Supreme Court Justice Anthony Kennedy, who announced his retirement June 27, played a prominent role in forming the nation’s environmental policies, including shaping the jurisdiction of the Clean Water Act.
Kennedy was described by environmental lawyers as focused on states’ rights and centrism during his three decades on the high court.
“His leaving will doubtless have a major bearing on the outcome of the litigation” over the Waters of the U.S. rule, Pat Parenteau, professor at Vermont Law School, said.
Kennedy “showed enough interest to learn something about the science underlying environmental problems and the complexity of trying to regulate the myriad activities that create them,” Parenteau told Bloomberg Environment in an email.
Defining Navigable Waters
Kennedy’s concurrence in the 2006 case Rapanos v. U.S. is the most significant environmental opinion of his Supreme Court career, attorneys said.
In the 4-4-1 decision, Kennedy concluded that a water or wetland is considered “navigable waters” under the Clean Water Act if it has a “significant nexus” to “waters that are navigable in fact or that could reasonably be so made.”
Kennedy’s opinion turned out to be the linchpin for the Obama administration’s attempt, through the Clean Water Rule, to define what is meant by “waters of the U.S.” or WOTUS.
The 2015 WOTUS rule rested heavily on Kennedy’s significant nexus test, in which he sought to establish jurisdiction over isolated wetlands that aren’t directly connected to traditional navigable waters like rivers and lakes, but were still determined by the agencies to affect downstream waters.
“Extending Clean Water Act applicability to wetlands where there is a ‘significant nexus’ to jurisdictional waters has had a significant and lasting effect on environmental law,” Sarah Peterman Bell, a partner with the San Francisco office of Farella Braun & Martel LLP, said in an email to Bloomberg Environment. “As we now see in the WOTUS rulemaking and in the recent indirect discharge opinions out of the 4th and 9th Circuits.”
Kennedy’s opinion is “the controlling test for evaluating what waters are protected under the CWA,” Parenteau said.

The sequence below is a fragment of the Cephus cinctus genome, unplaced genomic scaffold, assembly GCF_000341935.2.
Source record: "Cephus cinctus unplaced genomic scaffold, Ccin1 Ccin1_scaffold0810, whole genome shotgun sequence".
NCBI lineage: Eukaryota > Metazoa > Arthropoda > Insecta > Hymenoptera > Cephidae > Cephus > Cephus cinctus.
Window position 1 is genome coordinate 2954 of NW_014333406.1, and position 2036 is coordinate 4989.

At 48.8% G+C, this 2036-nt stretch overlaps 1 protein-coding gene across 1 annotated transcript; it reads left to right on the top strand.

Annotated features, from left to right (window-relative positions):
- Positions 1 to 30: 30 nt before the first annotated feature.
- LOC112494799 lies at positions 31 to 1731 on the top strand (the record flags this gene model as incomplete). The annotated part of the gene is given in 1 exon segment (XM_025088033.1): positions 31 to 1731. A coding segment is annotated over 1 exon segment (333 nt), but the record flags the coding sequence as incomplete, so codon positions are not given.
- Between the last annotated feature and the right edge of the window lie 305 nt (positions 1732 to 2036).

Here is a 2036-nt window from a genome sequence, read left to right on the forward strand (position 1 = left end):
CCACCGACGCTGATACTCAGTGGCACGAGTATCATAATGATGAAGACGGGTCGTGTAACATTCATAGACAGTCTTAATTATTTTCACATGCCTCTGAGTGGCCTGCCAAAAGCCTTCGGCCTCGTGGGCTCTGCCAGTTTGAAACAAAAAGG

In 2009’s Coeur Alaska, Inc. v. Southeast Alaska Conservation Council, Kennedy wrote the majority opinion, holding that the Army Corps of Engineers and not the EPA had proper authority to grant permits allowing Coeur Alaska Inc., a gold mining company, to discharge processed wastewater into Lower Slate Lake in Alaska.
Even without authoring opinions, Kennedy helped tip the scales on other environmental policies.
In Massachusetts v. EPA, Kennedy joined the 5-4 majority opinion in 2007 when the court held that the EPA could regulate greenhouse gases as air pollutants under the Clean Air Act.
In the case, the EPA believed that Congress didn’t intend the agency to regulate substances that cause climate change.
It was a “critical case that forced EPA to start respecting the Clean Air Act and engage with science,” said William W. Buzbee, an environmental professor at Georgetown University Law Center. “That case thereby jumpstarted EPA regulation of greenhouse gas emissions contributing to climate change.”
Looking to the Future
During his first 18 years on the court, Kennedy was in the majority 97 percent of the time in environmental and natural resources law cases—compared to his overall record of being in the majority slightly over 60 percent of the time on all cases, according to a 2007 Washington Law Review article last revised in 2015.
“I think he was the person all environmental advocates tried to focus their arguments towards,” said Michael Blumm, an environmental law professor at Lewis & Clark Law School who wrote the article.
“I’m very fearful there’s no real moderation on the conservative side of the court,” Blumm told Bloomberg Environment.
“Justice Kennedy was clearly the swing vote on a lot of issues, including environmental cases,” said Makram B. Jaber, partner with Hunton Andrews Kurth LLP in Washington. “So his replacement would likely make a difference on some cases.”
“If Justice Kennedy is replaced by another justice who is more like Justice [Neil] Gorsuch, [Samuel] Alito, or [Chief Justice John] Roberts, then the idea that regulatory agencies can invent authorities for themselves will be off the table,” Jeffrey R. Holmstead, partner with Houston-based Bracewell LLP who served as EPA’s assistant administrator for air and radiation under President George W. Bush, said.
Holmstead was referring to Section 115 of the Clean Air Act, which some have said could be used as the basis for creating a nationwide cap and trade program for all sources of carbon dioxide.
“His replacement is sure to be more in the mold of the late Justice [Antonin] Scalia—with whom Kennedy sometimes clashed—and perhaps even more conservative than Justice Gorsuch,” Parenteau said. “Whoever it is will sail though confirmation and be there for a very long time.”
Kennedy was nominated to the court by President Ronald Reagan in 1987 and confirmed the next year.
“It has been the greatest honor and privilege to serve our nation in the federal judiciary for 43 years, 30 of those years on the Supreme Court,” Kennedy said in statement.
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